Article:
Reading Clinic | The reading clinic continues providing one-on-one intervention services (virtually) despite the challenges of COVID. Our enrollment during the 2020-21 remains stable. Stories of success from students who received services uninterruptedly between January until June reveal an improvement.
Summer Program| We have started planning our summer program sending surveys to parents and teachers. We will plan for virtual or on campus pending on the authorizations of school to use classrooms and they return to in class. We have a target of 30 students we wish to fullfill during this summer.
During October, we celebrated the national #DyslexiaAwarenessMonth. Dyslexia means “difficulty with words” and refers to the most common learning disability seen in approximately 17% of the student population. The lack of automatic word recognition skills often results in an inability to read with understanding, making the act of reading a failed one.
MRC wants to share some of our most important lessons learned during our years in the field of literacy:
For teacher preparation programs- Teachers cannot give to their students what they do not possess (known as the “Peter Effect”). The Science of Reading is based on research findings of over 30 years from the field of cognitive neuroscience. Every teacher, no matter the subject area, teaches reading.Therefore, teachers deserve to be well versed in the Science of Reading and its implications for literacy instruction; only then will they be equipped to address the literacy needs of their students.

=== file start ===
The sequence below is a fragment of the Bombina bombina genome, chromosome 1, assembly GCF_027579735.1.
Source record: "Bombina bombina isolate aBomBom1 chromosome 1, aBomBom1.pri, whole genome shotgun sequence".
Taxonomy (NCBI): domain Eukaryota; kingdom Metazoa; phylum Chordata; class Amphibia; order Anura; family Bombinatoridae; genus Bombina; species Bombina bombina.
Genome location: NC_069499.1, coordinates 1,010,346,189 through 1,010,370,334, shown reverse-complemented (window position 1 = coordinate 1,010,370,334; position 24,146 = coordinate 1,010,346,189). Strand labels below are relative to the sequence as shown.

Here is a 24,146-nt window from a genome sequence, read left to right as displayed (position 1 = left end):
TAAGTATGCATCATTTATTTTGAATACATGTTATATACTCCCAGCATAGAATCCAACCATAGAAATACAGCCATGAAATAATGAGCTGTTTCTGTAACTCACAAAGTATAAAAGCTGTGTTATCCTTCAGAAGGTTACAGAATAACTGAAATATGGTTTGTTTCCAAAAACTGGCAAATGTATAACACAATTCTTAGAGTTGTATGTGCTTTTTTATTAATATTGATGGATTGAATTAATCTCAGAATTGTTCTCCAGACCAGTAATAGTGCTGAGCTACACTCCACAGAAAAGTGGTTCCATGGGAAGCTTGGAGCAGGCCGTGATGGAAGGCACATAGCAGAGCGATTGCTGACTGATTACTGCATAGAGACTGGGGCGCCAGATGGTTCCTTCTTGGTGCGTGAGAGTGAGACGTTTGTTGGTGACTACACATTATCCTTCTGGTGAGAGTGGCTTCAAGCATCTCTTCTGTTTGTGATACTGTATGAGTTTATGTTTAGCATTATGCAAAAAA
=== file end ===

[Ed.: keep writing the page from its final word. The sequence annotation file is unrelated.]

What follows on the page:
For school administrators- Reading with comprehension requires both decoding and language comprehension skills. Language arts programs must offer instruction in both of these areas. Ideally we should be offering differentiated phonics instruction to students within language rich environments where students are constantly exposed to vocabulary and knowledge through books, books, books, and more books.
For educators- Automatic word recognition is the main difference between skilled and struggling readers. Being able to establish a link between pronunciation and meaning of words allows the brain to store words in its long term memory freeing up space to focus on comprehension. Teaching phonics in a systematic and explicit manner is a way to “even the playing field”. A child who has access to words will learn vocabulary and acquire knowledge.
For parents and/or caregivers- Our brains are not born ready to learn to read. Just as you supported your child by lending a hand so they could walk. The reading brain needs you. READ to your child. TALK to your child about BOOKS. It will result in increased language skills; it will make a difference. Just 15 minutes of reading with your child a day can expose them to 1 million written words in a year.
For local policy makers in Puerto Rico- By now public school students have missed approximately 165 days of school. Denying students access to education increases the likelihood of learning to read becoming a rich man’s game. Learning to read is having access to knowledge.Puerto Rico cannot afford leaving the future of this island behind.
#Webinars | We began this special month with a webinar by Dr. Tridas, "The Perfect Storm: Inattention, Dyslexia, and Anxiety". The discussion included the impact that these disorders have in the social emotional development and learning of students, as well as strategies for their management. The 88 participants walked away with a sense of responsibility for aiding students in developing coping mechanisms as “it is not our fault but it is our problem.”
#ReadingClinic | The reading clinic continues providing one-on-one intervention services (virtually) despite the challenges of COVID. Our enrollment during the 2020-21 remains stable. Stories of success from students who received services uninterruptedly between January until June reveal an improvement of two grade levels in word recognition, paired with an average increase of 60% in reading fluency and of 15% on comprehension measures.